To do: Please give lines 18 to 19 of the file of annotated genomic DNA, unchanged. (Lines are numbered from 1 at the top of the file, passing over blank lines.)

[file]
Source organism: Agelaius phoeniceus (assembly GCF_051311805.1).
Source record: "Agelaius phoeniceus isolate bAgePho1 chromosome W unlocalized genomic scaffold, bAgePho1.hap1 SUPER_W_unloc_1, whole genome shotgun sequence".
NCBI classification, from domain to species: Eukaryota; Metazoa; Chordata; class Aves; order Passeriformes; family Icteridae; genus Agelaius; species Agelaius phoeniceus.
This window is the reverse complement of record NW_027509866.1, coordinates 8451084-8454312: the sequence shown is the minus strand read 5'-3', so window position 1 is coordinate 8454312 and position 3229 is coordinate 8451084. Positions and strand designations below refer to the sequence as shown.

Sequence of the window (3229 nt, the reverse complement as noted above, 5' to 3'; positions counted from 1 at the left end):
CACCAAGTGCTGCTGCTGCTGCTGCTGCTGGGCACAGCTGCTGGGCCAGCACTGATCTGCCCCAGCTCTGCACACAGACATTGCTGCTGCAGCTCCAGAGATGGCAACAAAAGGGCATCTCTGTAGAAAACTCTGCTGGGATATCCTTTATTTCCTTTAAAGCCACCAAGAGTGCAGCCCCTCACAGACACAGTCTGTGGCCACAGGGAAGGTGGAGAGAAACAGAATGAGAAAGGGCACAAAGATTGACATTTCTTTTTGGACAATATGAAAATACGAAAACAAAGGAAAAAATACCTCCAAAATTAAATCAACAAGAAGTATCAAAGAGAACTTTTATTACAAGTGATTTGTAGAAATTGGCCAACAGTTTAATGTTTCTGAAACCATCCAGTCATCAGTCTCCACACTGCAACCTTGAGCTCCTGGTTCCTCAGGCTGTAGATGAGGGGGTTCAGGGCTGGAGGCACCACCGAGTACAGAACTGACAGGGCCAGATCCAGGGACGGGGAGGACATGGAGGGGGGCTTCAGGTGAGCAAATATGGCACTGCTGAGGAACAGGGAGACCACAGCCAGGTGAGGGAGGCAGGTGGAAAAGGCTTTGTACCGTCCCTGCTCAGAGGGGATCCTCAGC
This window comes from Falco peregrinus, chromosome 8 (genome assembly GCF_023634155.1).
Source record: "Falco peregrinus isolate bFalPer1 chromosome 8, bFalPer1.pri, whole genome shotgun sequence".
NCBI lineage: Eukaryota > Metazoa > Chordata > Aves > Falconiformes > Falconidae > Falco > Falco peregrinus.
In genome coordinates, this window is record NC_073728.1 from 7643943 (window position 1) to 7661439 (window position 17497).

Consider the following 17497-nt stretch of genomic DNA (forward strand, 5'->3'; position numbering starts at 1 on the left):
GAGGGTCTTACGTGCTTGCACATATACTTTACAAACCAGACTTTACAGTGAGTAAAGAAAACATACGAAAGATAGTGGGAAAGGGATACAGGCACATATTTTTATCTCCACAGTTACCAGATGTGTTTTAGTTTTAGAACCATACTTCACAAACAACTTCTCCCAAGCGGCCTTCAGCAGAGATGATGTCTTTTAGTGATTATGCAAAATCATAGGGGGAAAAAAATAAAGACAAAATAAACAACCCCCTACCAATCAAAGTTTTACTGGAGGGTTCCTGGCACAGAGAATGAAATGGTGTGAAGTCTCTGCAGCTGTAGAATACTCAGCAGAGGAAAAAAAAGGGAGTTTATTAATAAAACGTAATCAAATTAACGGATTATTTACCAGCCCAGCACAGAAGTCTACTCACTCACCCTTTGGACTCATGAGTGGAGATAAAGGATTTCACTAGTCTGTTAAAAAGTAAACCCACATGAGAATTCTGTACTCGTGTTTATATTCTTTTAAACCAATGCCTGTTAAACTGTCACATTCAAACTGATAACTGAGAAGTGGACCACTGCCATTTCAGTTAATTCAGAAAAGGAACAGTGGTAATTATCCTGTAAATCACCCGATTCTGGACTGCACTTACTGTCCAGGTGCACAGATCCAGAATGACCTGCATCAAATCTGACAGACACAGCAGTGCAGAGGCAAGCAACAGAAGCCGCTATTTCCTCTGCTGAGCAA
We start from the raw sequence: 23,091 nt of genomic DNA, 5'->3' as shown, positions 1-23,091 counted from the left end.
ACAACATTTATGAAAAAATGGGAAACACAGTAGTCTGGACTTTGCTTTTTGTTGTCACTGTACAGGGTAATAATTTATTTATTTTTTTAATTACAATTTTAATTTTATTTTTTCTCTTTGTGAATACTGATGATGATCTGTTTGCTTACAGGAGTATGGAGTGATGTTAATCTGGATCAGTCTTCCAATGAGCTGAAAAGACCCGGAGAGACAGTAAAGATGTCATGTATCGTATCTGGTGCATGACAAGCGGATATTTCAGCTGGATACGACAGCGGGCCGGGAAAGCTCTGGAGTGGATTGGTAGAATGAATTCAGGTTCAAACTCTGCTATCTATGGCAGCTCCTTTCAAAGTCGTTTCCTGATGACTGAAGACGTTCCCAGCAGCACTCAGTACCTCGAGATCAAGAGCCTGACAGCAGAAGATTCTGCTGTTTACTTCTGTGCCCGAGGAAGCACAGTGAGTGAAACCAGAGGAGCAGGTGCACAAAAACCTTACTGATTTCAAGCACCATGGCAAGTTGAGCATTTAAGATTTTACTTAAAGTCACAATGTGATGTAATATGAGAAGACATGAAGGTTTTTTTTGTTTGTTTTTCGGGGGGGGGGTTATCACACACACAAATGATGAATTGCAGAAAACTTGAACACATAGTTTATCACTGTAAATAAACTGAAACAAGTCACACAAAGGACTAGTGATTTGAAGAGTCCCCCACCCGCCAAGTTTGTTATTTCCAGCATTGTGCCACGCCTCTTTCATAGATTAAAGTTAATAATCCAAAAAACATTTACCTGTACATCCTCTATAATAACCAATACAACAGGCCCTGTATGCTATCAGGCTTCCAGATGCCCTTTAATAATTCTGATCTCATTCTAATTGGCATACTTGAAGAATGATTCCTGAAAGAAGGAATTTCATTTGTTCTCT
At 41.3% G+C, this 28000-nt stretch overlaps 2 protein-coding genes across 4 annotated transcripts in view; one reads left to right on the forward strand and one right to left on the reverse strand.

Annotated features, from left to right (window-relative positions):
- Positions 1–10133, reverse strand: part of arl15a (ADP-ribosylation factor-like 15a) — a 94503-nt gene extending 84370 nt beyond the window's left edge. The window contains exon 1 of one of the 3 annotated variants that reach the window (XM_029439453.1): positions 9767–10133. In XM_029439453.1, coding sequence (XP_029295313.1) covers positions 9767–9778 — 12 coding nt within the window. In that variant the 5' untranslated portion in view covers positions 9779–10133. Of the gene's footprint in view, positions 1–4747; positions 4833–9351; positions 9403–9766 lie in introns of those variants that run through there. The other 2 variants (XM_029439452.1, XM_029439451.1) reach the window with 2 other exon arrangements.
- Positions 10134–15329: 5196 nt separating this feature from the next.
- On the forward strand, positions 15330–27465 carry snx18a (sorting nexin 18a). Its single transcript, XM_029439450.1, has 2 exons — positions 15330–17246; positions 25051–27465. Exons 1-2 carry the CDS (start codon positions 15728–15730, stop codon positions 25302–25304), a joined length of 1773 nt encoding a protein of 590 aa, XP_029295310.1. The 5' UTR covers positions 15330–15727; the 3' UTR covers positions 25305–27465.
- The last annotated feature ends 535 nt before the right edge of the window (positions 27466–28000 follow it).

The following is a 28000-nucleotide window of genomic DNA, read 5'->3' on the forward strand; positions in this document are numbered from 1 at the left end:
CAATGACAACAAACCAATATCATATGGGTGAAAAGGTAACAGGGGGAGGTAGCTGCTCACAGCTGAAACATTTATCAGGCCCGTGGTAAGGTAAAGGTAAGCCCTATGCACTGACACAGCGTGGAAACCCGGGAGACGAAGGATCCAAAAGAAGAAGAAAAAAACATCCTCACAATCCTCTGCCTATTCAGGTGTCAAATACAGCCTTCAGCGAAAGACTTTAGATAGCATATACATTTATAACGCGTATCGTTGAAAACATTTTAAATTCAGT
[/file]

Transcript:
- Positions 10134–15329: 5196 nt separating this feature from the next.
- On the forward strand, positions 15330–27465 carry snx18a (sorting nexin 18a). Its single transcript, XM_029439450.1, has 2 exons — positions 15330–17246; positions 25051–27465. Exons 1-2 carry the CDS (start codon positions 15728–15730, stop codon positions 25302–25304), a joined length of 1773 nt encoding a protein of 590 aa, XP_029295310.1. The 5' UTR covers positions 15330–15727; the 3' UTR covers positions 25305–27465.